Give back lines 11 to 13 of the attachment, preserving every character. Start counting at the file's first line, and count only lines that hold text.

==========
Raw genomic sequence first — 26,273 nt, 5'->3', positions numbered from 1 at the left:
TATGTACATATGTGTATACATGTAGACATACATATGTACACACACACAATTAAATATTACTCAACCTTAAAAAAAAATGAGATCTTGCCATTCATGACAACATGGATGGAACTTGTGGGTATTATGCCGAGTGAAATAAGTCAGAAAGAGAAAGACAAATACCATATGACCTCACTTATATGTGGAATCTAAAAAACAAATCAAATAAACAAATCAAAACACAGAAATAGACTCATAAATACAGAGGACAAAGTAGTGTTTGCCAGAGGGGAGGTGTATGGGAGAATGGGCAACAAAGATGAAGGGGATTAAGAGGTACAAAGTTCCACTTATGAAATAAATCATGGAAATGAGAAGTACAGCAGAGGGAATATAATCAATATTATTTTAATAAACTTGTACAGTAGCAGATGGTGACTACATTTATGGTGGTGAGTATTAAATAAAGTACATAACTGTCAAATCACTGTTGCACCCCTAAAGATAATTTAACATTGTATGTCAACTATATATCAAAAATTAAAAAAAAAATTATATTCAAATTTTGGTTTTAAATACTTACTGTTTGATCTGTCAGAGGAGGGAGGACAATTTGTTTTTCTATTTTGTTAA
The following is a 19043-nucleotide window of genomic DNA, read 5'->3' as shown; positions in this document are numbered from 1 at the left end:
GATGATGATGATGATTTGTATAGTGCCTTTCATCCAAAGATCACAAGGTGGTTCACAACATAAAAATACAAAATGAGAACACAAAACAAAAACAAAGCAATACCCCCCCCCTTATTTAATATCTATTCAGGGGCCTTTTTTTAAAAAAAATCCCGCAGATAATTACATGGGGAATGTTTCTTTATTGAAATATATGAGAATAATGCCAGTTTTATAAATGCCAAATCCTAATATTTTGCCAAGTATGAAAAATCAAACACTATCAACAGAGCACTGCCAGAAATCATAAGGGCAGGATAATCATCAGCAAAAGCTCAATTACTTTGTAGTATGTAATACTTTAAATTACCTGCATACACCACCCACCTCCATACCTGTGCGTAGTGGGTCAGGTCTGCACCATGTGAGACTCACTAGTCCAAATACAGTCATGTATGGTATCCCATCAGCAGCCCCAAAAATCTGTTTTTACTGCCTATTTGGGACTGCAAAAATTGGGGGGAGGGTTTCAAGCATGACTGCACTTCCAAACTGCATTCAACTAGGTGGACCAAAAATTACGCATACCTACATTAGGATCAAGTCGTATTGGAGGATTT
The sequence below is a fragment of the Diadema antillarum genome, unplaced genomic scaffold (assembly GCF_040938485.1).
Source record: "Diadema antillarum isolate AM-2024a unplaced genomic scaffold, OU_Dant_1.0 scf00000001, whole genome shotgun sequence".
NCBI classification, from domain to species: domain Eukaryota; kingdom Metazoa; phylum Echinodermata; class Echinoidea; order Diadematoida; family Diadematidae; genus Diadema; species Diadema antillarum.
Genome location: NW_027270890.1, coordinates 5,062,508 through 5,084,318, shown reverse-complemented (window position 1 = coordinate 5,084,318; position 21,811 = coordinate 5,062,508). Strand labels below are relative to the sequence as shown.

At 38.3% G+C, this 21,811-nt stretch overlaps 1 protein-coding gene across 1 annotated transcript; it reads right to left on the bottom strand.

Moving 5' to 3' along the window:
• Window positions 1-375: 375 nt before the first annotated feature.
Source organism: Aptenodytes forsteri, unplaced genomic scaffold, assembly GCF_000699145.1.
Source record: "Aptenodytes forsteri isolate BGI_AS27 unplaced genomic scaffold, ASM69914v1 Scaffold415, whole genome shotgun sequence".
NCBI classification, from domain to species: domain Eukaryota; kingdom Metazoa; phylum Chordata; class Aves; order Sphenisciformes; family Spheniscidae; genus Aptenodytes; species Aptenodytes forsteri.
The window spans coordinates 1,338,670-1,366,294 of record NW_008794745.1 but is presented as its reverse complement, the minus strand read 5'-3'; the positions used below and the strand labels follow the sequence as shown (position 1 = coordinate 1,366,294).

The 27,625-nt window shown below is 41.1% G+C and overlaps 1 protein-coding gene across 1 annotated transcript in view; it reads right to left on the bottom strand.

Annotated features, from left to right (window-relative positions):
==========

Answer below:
• Window positions 1-375: 375 nt before the first annotated feature.
Source organism: Aptenodytes forsteri, unplaced genomic scaffold, assembly GCF_000699145.1.
Source record: "Aptenodytes forsteri isolate BGI_AS27 unplaced genomic scaffold, ASM69914v1 Scaffold415, whole genome shotgun sequence".